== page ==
A little more than six years ago I was working at Fujitsu as well as contracting with Macromedia doing work on the DRKs and other Macromedia projects with my brother Josh. I was then made an offer I couldn’t refuse (thanks to Mike): to move out to San Francisco and join the Macromedia Central team and kick off six amazing years of ‘work.’
What I thought might last a year or two, has ended up being one of the greatest experiences of my life. And as you can probably tell by the tone, it will be coming to an end very soon. I recently submitted my resignation to Adobe and this will be my last week at the company.
I have worked for what I believe is one of the most amazing and innovative groups of engineers, product managers and management in the world. I have worked on great projects; some that have been immensely successful, some not so much. I have had the privilege of working on projects with some of the largest and most influential companies in the valley such as AOL, Yahoo! and Facebook, as well as many other smaller ones. By bus, train, or airplane, I have travelled hundreds of thousands of miles to more countries, cities and conferences than I care to count visiting with thousands upon thousands of developers, customers and partners. All of my closest friends are people I have met while fulfilling my role as evangelist while at Adobe or Adobe employees themselves. I seriously have my dream job. All of this made the decision to leave that much more difficult.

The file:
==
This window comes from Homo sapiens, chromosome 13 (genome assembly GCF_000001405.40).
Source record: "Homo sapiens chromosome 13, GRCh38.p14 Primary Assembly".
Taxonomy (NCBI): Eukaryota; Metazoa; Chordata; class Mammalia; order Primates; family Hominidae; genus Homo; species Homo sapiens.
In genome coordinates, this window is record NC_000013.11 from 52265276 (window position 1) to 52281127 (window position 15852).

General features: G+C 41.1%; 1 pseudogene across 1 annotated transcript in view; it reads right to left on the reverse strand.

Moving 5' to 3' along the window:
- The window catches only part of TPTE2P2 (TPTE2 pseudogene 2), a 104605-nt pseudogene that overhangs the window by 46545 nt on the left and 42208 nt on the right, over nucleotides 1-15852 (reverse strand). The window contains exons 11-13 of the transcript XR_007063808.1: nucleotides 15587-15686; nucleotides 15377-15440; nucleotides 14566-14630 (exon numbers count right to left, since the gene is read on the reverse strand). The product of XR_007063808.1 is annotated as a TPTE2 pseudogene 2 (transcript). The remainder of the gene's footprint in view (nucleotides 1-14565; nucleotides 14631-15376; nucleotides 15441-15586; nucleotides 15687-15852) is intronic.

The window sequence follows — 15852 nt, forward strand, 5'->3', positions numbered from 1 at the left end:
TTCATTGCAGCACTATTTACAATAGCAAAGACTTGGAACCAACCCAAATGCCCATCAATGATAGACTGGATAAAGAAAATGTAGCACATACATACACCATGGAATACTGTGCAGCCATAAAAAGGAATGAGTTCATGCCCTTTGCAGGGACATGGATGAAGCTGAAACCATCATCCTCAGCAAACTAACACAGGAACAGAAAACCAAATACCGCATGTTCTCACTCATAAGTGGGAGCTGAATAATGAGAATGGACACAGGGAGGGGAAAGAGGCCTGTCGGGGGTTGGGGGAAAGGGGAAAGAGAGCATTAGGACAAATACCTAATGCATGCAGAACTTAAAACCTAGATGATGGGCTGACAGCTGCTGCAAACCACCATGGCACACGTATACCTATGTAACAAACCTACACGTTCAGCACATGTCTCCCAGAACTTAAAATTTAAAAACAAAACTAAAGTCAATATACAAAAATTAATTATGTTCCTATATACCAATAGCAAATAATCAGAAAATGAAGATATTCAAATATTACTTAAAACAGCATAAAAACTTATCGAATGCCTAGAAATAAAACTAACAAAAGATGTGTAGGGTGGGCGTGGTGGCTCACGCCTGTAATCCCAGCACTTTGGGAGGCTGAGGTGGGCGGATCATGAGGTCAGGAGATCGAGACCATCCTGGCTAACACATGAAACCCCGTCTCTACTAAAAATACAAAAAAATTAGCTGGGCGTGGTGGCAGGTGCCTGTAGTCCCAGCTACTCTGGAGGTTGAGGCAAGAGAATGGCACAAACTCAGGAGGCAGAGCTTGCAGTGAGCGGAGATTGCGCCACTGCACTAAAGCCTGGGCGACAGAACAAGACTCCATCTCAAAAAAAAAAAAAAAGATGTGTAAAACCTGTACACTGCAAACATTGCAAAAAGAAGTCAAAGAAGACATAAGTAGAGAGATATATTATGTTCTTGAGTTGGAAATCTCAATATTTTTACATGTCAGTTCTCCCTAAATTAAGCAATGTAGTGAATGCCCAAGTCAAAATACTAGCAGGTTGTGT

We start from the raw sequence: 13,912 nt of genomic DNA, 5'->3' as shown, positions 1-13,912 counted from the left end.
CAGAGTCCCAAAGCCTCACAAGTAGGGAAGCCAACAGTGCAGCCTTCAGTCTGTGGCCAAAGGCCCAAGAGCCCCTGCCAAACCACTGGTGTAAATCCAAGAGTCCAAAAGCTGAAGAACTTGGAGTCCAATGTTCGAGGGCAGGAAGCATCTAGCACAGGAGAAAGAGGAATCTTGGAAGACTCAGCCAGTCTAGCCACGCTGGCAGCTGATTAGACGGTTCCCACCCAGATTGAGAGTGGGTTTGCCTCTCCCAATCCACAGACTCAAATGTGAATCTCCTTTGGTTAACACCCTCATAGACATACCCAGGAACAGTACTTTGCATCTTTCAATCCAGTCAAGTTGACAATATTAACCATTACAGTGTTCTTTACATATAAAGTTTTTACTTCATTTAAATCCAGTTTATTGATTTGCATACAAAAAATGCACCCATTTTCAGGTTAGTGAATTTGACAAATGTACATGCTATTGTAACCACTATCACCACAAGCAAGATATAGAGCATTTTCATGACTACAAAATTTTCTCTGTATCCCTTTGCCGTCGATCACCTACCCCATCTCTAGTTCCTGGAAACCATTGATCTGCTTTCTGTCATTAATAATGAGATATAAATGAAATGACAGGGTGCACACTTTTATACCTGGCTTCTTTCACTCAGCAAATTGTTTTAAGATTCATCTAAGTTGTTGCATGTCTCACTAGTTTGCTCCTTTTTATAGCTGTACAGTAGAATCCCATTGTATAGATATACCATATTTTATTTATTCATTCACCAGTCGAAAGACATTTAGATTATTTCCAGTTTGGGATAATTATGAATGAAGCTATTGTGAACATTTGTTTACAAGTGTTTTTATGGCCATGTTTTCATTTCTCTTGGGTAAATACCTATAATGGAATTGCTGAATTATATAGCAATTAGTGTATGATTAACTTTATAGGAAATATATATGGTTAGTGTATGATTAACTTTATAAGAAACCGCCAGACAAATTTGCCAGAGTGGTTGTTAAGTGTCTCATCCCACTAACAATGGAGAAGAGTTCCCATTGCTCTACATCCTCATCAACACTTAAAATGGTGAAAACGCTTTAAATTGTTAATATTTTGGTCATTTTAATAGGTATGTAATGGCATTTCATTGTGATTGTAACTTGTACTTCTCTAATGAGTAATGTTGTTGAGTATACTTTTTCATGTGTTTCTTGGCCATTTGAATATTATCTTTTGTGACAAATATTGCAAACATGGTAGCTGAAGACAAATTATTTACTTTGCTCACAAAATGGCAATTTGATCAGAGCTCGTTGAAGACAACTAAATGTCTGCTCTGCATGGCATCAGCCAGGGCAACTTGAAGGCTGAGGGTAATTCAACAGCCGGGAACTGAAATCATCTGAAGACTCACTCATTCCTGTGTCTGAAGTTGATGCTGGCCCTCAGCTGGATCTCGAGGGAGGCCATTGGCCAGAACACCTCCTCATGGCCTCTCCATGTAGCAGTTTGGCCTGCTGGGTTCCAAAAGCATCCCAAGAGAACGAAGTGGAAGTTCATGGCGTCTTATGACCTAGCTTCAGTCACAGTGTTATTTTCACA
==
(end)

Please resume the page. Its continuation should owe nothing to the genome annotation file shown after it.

But recently I was presented with the opportunity to help start a new company here in Dallas that will be focused on creating both hardware and software for large interactive multi-touch and mixed reality display systems. I will be running day-to-day operations for the company, along with two other partners and a team of stellar engineers and developers. We are going to be pushing the envelope of what is possible in Flash on some cutting edge hardware, so I won’t be leaving the community to far behind.
This was an opportunity that my time at Adobe has adequately prepared me for. Adobe has afforded me the opportunities and freedom to fill many different roles and have provided all the support necessary. So I would just like to publicly say ‘thank you’ to the company for bringing me to this point and opening so many doors for me.
But more importantly I want to thank the community. It is the Flash community that made my job so enjoyable and made me so successful. We have the most amazing and open community. We have our spats now and then, but we all seem to be able to sit down and have drink together and put that behind us. How cool is that? And while I won’t be an ‘official’ Adobe representative any more, I look forward to seeing you at conferences and events in the future in my new role and showing off some of the cool projects we will be working on.